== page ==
APT28 is also being named as one of the cyber gangs attempting to take advantage of Adobe Flash vulnerability CVE-2017-11292.
Proofpoint believes APT28, which has ties to the Russian government, is in the mix based on emails sent to various government foreign ministries and business in the aerospace field in Europe and the United States. Trend Micro previously attributed other incidents that attacked this vulnerability, which was patched on October 16, to the BlackOasis APT group. Proofpoint is not sure how APT28 gained access to but suggests it could have bought from BlackOasis, reverse engineered or APT28 discovered the vulnerability on its own.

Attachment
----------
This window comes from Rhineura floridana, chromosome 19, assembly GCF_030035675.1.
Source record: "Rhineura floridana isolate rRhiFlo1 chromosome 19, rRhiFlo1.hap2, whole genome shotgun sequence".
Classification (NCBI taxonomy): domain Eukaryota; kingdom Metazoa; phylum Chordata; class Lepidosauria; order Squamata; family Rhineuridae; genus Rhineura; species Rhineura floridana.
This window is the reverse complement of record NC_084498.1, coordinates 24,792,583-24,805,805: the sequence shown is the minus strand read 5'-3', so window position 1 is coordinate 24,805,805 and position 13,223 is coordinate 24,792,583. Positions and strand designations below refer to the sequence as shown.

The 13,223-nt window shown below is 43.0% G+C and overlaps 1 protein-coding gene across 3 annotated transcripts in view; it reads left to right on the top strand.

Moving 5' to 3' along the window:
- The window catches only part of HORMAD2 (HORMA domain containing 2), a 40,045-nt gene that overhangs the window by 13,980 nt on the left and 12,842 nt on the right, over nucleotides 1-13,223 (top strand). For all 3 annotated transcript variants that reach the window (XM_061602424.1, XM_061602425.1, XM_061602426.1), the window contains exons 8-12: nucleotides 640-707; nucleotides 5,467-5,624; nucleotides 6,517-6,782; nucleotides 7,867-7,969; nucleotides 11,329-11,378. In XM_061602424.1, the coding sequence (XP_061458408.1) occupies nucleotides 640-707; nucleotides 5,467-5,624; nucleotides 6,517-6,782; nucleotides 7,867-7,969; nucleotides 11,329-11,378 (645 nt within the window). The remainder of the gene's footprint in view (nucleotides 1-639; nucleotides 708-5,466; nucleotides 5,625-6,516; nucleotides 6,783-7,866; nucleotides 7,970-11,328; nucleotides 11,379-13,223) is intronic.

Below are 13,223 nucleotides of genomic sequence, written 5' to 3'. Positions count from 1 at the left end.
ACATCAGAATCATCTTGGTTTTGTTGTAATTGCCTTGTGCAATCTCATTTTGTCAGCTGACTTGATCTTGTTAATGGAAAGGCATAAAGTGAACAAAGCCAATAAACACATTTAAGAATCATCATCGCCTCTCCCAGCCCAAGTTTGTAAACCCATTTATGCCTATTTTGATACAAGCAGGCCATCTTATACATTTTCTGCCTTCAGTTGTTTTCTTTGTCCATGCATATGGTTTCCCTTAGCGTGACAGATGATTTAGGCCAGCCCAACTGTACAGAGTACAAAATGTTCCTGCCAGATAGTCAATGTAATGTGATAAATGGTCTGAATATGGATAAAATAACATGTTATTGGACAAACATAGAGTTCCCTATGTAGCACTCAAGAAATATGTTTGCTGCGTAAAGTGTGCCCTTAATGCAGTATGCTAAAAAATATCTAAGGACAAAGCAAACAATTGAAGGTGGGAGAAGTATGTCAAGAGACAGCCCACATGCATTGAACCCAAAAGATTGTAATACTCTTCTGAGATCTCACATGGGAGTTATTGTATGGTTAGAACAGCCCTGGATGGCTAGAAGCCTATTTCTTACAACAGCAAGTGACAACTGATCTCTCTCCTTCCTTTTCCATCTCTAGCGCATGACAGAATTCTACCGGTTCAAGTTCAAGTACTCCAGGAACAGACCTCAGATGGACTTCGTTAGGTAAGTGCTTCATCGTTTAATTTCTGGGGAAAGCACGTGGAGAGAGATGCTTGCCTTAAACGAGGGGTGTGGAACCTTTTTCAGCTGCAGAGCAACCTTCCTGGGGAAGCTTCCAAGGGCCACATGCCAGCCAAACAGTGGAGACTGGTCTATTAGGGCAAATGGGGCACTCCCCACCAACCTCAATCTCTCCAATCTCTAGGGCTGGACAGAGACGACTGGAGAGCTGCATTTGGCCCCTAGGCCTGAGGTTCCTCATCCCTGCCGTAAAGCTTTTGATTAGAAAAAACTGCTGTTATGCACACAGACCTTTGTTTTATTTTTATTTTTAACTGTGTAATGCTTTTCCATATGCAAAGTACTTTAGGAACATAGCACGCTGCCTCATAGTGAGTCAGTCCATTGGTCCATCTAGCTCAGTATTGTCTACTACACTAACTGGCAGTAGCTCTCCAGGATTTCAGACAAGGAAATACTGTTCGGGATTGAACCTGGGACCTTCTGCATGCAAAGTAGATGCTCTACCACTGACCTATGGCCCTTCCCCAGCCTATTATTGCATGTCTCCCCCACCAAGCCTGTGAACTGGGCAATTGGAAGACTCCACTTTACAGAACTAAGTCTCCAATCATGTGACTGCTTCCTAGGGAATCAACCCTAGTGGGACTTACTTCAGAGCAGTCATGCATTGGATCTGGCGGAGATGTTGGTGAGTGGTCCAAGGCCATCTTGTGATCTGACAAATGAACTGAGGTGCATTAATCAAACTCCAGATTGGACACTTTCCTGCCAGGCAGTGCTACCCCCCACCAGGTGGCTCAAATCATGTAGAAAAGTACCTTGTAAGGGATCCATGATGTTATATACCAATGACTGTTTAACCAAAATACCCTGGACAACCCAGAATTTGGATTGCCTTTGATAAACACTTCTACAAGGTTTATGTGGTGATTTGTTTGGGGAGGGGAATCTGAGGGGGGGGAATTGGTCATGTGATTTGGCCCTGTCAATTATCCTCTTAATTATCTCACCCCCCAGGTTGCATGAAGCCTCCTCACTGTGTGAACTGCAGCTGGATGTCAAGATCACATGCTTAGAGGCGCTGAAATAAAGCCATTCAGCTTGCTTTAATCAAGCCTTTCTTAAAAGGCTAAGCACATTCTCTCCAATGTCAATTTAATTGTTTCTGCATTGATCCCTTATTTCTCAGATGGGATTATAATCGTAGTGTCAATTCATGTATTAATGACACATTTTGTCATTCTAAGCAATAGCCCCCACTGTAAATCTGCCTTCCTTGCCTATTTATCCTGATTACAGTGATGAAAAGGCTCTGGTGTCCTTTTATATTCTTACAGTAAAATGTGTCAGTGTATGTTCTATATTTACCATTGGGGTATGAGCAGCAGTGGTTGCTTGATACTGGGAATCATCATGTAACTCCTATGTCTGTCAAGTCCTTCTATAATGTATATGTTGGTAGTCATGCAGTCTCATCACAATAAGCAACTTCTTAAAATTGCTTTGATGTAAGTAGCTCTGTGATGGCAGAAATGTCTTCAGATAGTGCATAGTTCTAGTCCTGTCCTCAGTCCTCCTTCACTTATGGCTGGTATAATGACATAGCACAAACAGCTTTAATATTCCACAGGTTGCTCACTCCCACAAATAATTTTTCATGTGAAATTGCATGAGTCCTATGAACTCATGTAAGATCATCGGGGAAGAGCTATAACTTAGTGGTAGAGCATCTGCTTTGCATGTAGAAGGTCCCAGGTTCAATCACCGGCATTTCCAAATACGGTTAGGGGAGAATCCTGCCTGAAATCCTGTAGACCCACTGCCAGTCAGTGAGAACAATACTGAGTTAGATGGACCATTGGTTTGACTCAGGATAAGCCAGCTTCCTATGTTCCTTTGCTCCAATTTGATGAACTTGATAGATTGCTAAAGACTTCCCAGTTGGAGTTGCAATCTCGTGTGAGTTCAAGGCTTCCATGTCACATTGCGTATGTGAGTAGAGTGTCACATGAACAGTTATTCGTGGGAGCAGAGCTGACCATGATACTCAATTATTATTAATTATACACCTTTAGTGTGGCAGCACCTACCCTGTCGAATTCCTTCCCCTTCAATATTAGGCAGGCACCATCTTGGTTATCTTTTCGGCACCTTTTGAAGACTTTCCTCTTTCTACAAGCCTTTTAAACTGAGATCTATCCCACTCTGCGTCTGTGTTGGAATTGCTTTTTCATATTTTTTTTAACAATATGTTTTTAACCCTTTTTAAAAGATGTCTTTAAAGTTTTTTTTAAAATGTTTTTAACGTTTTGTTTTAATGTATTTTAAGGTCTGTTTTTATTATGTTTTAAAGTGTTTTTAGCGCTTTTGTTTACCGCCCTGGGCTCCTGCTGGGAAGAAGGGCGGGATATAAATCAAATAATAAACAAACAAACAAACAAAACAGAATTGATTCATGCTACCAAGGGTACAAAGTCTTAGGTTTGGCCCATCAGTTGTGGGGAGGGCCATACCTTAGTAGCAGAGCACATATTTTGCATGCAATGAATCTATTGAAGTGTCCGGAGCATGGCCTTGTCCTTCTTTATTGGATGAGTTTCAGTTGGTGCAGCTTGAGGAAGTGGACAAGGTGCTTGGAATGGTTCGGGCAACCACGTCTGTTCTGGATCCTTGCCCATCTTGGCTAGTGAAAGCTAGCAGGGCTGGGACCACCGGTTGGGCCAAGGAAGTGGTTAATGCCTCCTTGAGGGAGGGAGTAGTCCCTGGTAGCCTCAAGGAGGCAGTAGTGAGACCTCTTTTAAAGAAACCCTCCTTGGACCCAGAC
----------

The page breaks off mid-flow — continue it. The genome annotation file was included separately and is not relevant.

The cyber gangs are now racing to use the vulnerability before its potential victims patch their systems, Proofpoint said.
APT28 is using specially crafted documents, with titles like World War 3, as the bait to entice the target to open the document that will allow the exploit to be downloaded from APT28's command and control server.
“This malicious document embeds the same Flash object twice in an ActiveX control for an unknown reason, although this is likely an operational mistake. The Flash files work in the same manner as the last known attack using this tool: the embedded Flash decompresses a second Flash object that handles the communication with the exploit delivery server. The only difference is that this second Flash object is no longer stored encrypted,” Proofpoint wrote.